Greenland sharks: the old man of the sea

Dive into the world of the planet's oldest vertebrate, the elusive and basically blind Greenland shark
22 June 2021

Interview with 

Jena Edwards, Royal Netherlands Institute for Sea Research


An underwater view of the ocean surface.


One species can really push the boat out when it comes to longevity. Greenland sharks rank as one of the longest living species on the planet, surviving for hundreds of years. Jena Edwards told Chris Smith about this elusive ocean dweller.

Jena - Well, Greenland sharks are very large, sluggish animals that have sort of a zombie-like appearance. They have very dark grey skin, sometimes with a light coating of algae, because of their very slow swim speeds. And they have these very pale milky eyes that give them a death-like appearance.

Chris - So if they've got pale milky eyes, what would they make of me?

Jena - So they have a great sense of smell. So they might know that you were there. However, they probably wouldn't be able to see you because they have a lot of corneal damage from parasitism by copepods that attach to their eyeballs. So these parasites anchor into the eyeball and they actually eat the tissue on the surface of the eye, which causes damage and thickening of the lens making it so that they can't see very well.

Chris - And what would these sharks eat then?

Jena - So they eat a wide range of things. They're very astute scavengers, but they also feed on things such as squid and fish and even Marine mammals. They also eat flat fish that typically hang out on the bottom. And also that's a great place to find dead animals that they can scavenge such as whale falls.

Chris - And this question about how long they live for, how did that surface in the first place, and why do they live so long?

Jena - So, one thing that makes Greenland sharks interesting is the fact that they're the only shark species that lives as far north as they do. So they're inhabiting very, very deep, very cold waters. And this gives them traits such as slow swim speeds and very low metabolism. So this led to the question of age, given that many shark species that are able to live quite a long time, this cold water just enhances that ability.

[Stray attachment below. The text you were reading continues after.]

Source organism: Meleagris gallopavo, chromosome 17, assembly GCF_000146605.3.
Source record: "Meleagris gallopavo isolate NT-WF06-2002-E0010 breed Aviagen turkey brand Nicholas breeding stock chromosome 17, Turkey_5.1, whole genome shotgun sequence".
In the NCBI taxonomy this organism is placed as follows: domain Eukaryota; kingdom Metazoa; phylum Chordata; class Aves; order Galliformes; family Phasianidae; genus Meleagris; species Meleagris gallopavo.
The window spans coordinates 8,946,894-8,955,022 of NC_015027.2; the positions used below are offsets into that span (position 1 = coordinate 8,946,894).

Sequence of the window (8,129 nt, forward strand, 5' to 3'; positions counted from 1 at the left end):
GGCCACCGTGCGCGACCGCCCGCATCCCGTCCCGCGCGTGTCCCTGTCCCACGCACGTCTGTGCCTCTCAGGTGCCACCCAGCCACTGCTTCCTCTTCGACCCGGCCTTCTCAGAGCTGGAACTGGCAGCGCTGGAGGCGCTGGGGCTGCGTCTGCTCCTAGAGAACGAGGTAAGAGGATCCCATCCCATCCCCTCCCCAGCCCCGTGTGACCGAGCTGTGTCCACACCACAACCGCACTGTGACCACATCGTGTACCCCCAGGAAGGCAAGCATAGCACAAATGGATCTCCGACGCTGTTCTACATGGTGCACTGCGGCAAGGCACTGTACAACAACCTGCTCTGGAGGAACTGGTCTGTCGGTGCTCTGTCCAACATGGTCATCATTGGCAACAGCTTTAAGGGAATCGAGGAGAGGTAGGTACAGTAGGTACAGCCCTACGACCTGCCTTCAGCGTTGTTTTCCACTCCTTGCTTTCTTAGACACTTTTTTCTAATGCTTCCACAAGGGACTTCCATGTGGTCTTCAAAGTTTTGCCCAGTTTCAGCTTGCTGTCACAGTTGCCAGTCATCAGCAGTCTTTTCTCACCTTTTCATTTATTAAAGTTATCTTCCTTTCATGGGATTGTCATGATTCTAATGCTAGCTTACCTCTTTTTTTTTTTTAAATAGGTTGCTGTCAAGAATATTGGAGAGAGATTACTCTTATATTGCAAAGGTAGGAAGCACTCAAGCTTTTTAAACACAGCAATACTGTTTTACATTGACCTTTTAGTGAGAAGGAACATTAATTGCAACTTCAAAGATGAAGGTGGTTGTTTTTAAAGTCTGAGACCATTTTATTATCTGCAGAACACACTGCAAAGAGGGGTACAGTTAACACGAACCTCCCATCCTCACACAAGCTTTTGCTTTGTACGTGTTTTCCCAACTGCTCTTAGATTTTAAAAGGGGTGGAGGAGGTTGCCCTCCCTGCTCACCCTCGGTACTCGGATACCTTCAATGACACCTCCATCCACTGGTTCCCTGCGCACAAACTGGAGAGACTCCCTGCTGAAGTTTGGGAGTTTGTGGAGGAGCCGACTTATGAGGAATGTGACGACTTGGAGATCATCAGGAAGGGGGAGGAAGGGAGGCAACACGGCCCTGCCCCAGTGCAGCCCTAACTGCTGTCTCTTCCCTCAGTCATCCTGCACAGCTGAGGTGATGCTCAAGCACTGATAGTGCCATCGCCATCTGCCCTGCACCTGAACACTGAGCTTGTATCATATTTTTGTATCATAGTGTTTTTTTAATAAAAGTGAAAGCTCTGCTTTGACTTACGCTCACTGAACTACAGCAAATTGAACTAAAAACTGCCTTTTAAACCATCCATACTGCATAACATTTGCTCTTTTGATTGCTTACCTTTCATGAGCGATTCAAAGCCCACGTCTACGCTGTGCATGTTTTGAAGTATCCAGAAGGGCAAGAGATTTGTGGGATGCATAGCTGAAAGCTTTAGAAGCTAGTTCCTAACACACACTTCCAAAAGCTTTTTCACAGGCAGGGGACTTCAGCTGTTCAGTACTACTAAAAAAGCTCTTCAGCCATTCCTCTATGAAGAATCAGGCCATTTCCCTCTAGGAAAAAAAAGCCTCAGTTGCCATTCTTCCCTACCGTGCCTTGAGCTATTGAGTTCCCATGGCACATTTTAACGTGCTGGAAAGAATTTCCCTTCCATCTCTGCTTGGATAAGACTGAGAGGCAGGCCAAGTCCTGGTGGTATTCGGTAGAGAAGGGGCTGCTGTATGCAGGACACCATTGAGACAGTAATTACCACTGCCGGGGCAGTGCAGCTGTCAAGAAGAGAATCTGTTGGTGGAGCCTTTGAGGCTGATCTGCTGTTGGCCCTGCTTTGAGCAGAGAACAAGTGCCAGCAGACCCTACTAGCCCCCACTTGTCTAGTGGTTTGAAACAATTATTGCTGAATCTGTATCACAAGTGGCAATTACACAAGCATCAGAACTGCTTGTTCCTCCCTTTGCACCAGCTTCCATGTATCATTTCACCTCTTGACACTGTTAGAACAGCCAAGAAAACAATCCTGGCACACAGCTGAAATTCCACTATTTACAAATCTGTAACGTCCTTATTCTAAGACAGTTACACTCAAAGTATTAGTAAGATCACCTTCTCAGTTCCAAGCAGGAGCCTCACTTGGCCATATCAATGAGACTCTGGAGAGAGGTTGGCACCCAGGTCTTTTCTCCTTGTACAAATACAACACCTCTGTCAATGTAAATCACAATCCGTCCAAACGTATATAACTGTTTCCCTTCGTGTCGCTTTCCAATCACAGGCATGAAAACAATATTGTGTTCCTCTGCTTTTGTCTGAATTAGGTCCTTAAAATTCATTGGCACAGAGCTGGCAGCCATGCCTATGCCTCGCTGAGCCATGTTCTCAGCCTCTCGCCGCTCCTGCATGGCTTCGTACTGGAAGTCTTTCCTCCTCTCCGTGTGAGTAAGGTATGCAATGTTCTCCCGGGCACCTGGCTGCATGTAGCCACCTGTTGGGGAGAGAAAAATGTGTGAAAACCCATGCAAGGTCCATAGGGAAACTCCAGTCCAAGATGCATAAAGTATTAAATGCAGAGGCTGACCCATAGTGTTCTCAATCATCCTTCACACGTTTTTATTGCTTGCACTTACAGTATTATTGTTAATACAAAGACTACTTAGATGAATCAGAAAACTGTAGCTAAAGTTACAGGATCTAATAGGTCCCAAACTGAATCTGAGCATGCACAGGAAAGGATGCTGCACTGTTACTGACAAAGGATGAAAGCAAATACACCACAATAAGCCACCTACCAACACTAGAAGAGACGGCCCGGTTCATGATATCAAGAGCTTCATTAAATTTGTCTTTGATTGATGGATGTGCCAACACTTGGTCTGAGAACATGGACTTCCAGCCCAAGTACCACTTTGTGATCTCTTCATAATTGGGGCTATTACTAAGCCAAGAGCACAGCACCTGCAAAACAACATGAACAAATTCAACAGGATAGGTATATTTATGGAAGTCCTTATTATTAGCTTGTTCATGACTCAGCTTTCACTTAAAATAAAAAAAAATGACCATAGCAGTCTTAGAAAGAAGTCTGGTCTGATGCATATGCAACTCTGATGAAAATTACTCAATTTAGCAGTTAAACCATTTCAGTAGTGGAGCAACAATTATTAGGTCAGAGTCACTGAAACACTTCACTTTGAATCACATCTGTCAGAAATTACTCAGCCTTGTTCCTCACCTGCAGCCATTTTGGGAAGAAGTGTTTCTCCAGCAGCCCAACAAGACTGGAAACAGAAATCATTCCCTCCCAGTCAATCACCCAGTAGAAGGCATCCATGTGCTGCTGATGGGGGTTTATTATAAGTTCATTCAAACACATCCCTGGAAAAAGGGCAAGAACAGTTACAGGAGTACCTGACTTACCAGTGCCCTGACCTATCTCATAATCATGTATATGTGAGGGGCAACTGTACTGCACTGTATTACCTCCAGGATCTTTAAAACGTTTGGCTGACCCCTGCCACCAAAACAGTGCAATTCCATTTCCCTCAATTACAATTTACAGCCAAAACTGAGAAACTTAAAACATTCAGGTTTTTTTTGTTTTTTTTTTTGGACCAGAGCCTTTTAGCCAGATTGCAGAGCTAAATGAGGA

Chris - Terms of actually how we know that they live as long as that, how did that come to light?

Jena - Yeah. So typically sharks are aged by looking at rings on the vertebrae. However, Greenland sharks don't have any calcified structures such as these. So researchers had to actually look at the centre of their eye lens in their cornea. And the tissue that's laid down in the core of their eye lens contains carbon atoms that were incorporated during their prenatal development, so when that shark was still in the womb. And this carbon signature reflects that of the environment at the time of the shark's formation, which allows us to determine the date of its development and therefore giving us an estimate of its age.

Chris - So that's what researchers have done. They've happened to have gotten hold of some eyeballs from the sharks and then done carbon dating on the lens because it doesn't change over their lifetime. And that gives you the sort of timestamp of when this shark was born.

Jena - Exactly.

Chris - And how long does the average Greenland shark live?

Jena - So what researchers found looking at female Greenland sharks of average size, so ranging from 81 to about 500 centimetres, they found that most of these sharks were centuries old, with the oldest being 272 years, but possibly over 500 years old,

Chris - Goodness. And when they live that long, do they, like a human, kind of get to adolescence, become sexually mature, and then they're just adults for a really long time, or is the whole of their life course spread out in the sense that they take a really long time before they can even reach reproductive age and then they start reproducing?

Jena - Yeah. So that's a really interesting point. The same paper, these Danish researchers estimated that the age of sexual maturity is around 150 years. So the adolescent and juvenile stage of these sharks is very, very long and it takes quite a while before they reach adulthood and are able to reproduce.

Chris - And there must therefore be implications if a species takes 150 years before an animal is of reproductive age, that has got to have consequences for its sustainability. If any kind of threat comes along, if you see something that causes your numbers to drop, or if there's some kind of pressure on your population, it's got to have an impact.

Jena - Yeah, absolutely. And this is something we see in long-lived fish species as well. Having this really late age at maturity means that the population can't bounce back as quickly from drops in numbers. And it means that we really have to take preemptive steps to prevent population declines that exceed the point at which these animals can recover. So for something that matures at 150 years, we have to be very cautious.

Chris - Does that mean then, that actually these sharks have survived in order to have evolved to a point where they have to be 150 before they can reproduce, that actually, they've had a pretty stable and a good time over evolutionary time because they can afford to have arrived at that situation. And it's only now we've come along or other pressures in the environment have come along, that actually they could be in jeopardy?

Jena - Yeah. That would be a good thing to assume. We don't know exactly the mechanism of this aging, how they've managed to survive so long. That's still something we're looking into, but it does suggest that they have lived a very stable, um, evolutionary history.


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